Gammon graduated from the University of Miami (UMiami) in the Spring of 2019 with a BS in Marine Science and Biology. His research career started with Dr. Diego Lirman's Benthic Ecology and Coral Restoration Lab at UMiami and the citizen science based, coral restoration program Rescue a Reef. His primary research project with the lab was investigating the most effective outplanting methods for microfragmented massive corals. He presented his findings at the Reef Futures 2018 conference in the Florida Keys and published the results in the PeerJ scientific journal. Gammon joined the Ichthyology Lab in the Fall of 2019.
During his time at MLML, Gammon helped lead the efforts for the surf zone marine protected area (MPA) monitoring program which is a project studying the effects of MPAs on California's sandy beaches. The project is a collaborative effort through the University of California – Santa Barbara and Humboldt State University in addition to MLML to sample beaches throughout the state. The project started in 2019 and has continued during the summer every year since. Gammon used this project as inspiration for his thesis by expanding on it to focus on the seasonal changes within the surf here in central California. Through his thesis, he also recorded a rare species of guitarfish that has never been observed north of southern California. With his fellow lab mate, Rachel Aitchison, they published this range extension in the Journal of the Ocean Science Foundation.
When not doing research, you might find Gammon in one of the exhibits at the Monterey Bay Aquarium as a volunteer SCUBA diver helping to keep the inside of the tanks clean. Gammon also works part-time for the California Department of Fish and Wildlife (CDFW) in the geographic information systems (GIS) lab of the Marine Region Department, helping with the California Recreational Fishermen Survey project run by the CDFW. After graduating, Gammon is looking forward to starting a career combining data and policy to help conserve the ocean's resources.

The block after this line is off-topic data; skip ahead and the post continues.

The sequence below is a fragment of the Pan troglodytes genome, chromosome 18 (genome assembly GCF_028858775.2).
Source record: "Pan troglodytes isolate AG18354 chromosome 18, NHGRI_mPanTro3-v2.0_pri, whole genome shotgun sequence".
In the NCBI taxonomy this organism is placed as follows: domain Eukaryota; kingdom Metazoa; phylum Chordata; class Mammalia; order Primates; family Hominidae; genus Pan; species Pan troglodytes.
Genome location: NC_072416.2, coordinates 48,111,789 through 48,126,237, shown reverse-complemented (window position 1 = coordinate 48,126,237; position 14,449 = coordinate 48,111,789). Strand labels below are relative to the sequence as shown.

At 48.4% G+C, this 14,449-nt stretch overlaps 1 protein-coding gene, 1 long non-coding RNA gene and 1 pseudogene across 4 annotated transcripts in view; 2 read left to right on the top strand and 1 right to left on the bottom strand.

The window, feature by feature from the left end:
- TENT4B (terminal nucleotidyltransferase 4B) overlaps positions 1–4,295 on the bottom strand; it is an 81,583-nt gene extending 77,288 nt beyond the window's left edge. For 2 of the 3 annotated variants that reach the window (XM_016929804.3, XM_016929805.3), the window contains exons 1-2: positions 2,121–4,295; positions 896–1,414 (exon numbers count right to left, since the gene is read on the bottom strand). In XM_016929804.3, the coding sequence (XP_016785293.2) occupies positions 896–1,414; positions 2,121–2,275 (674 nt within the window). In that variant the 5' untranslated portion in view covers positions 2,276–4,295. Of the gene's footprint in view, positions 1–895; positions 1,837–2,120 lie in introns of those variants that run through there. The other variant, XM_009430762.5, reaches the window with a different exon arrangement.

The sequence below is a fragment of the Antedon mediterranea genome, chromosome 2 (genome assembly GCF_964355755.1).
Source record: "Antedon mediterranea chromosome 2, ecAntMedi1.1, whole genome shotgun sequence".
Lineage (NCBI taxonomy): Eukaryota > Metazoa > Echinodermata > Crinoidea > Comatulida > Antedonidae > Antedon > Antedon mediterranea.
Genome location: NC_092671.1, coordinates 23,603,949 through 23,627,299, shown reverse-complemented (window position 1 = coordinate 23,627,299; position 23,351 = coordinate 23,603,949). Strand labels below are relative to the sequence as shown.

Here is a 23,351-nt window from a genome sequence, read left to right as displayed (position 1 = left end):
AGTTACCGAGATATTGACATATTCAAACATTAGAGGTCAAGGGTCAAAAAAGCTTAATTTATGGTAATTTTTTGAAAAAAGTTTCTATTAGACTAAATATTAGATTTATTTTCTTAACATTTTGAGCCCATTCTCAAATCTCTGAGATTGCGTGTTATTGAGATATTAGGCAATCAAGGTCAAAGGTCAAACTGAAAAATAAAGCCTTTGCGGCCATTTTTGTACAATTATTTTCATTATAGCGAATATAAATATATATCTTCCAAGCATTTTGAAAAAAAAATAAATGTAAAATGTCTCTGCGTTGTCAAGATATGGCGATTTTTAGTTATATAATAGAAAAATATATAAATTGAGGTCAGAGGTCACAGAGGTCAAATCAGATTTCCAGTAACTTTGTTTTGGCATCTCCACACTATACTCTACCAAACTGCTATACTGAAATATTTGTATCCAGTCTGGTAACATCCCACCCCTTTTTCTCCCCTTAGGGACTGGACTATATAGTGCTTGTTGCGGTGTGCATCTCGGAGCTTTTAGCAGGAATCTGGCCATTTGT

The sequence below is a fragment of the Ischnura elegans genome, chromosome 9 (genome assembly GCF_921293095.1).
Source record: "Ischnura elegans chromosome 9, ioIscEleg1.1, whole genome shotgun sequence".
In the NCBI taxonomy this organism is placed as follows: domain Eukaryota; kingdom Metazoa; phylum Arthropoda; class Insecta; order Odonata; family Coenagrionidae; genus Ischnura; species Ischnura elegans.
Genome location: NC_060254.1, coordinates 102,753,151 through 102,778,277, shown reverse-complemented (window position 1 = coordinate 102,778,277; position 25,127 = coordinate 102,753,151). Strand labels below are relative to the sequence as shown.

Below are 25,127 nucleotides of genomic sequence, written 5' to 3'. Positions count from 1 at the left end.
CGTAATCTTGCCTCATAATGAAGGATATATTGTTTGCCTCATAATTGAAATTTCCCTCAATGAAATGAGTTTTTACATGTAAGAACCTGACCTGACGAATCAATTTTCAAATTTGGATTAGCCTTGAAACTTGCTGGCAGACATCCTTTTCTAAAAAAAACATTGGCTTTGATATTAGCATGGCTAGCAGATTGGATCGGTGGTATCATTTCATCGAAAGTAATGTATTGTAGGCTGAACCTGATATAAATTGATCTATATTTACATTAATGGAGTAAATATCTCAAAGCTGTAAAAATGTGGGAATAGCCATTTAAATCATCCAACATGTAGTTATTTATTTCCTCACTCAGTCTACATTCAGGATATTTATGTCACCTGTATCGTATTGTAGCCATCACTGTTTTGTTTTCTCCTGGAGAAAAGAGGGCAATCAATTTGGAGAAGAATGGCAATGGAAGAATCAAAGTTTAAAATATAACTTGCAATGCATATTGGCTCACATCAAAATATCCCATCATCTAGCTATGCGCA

The surf zone is an important and highly dynamic ecosystem situated at the land-sea interface; however, it is relatively understudied in California. Beaches are one of the most, intensely used coastal resources by humans (e.g., recreation, fishing, development), and can be altered by human impacts, potentially affecting the species that reside there. In addition, oceanographic conditions such as upwelling, temperature, and storm-generated waves have a predictable seasonality that may drive shifts in species assemblages throughout the year. This study investigated the factors influencing spatial and temporal changes in surf zone communities at four beaches in central California from July 2020 to June 2021, testing seasonal trends, the effects of marine protected areas (MPA), and associations with environmental conditions. Each site was sampled eleven times, roughly once a month, for the sampling window using replicated (n = 6 per sampling day) horizontal baited remote underwater video stations (BRUVS). The MaxN statistic (i.e., the maximum number of individuals of the same species observed in a single frame of the video), was calculated for fish and invertebrates on each sampling day, while the relative abundance of drift algae was extracted from still frames using percent cover estimation techniques. Environmental data were obtained from in situ observations on the day of sampling (e.g., water temperature, salinity, wind speed, wave height and period) or weather station sources (e.g., wind and wave direction). Fish and invertebrate abundance and community composition were analyzed separately due to differences in relative abundance and behavior. The results indicated that fish assemblages exhibit seasonality. Species like the barred, calico, and walleye surfperch and leopard shark were far more common in the winter and spring and the speckled sanddab was more common in the summer. Other species like the silver surf perch, thornback ray, dwarf perch, and black-and-yellow rockfish were common throughout the year. There were no impacts on seasonality on invertebrate assemblages, but the system was dominated by the purple dwarf olive snail, Pacific sand crab, slender crab, and red rock crab species. Marine protection inside MPAs had a significant impact on the community structure of fish species, with species such as the reef perch, black perch, kelp rockfish, black-and-yellow rockfish, striped surfperch, rainbow surfperch, señorita, cabezon, and pile perch being observed more commonly within MPAs and other species such as the thornback ray, grass rockfish, barred surfperch, and walleye surfperch being more common at reference sites. There were no effects of MPA status on the invertebrate species diversity or community assemblage. Significant environmental variables for both fish and invertebrate species included wave height and visibility with the former being the dominant driver of surf zone assemblage. Fish species like the barred, calico, and walleye surfperch and leopard shark and invertebrate species like the Dungeness crab, purple dwarf olive snail, and Pacific sand crab were more common during larger wave events while most other species were more abundant on calmer days. Future studies should continue monitoring the surf zone to gather additional years of sampling and sample additional MPA sites to determine if there are greater impacts of MPAs on surf zone species. This study is one of the first to study the temporal trends of central California surf zone. The seasonal trends identified and association of species with MPAs provide key insight into the species that inhabit the surf zone and can be used to help inform management decisions on fishing regulations for these species.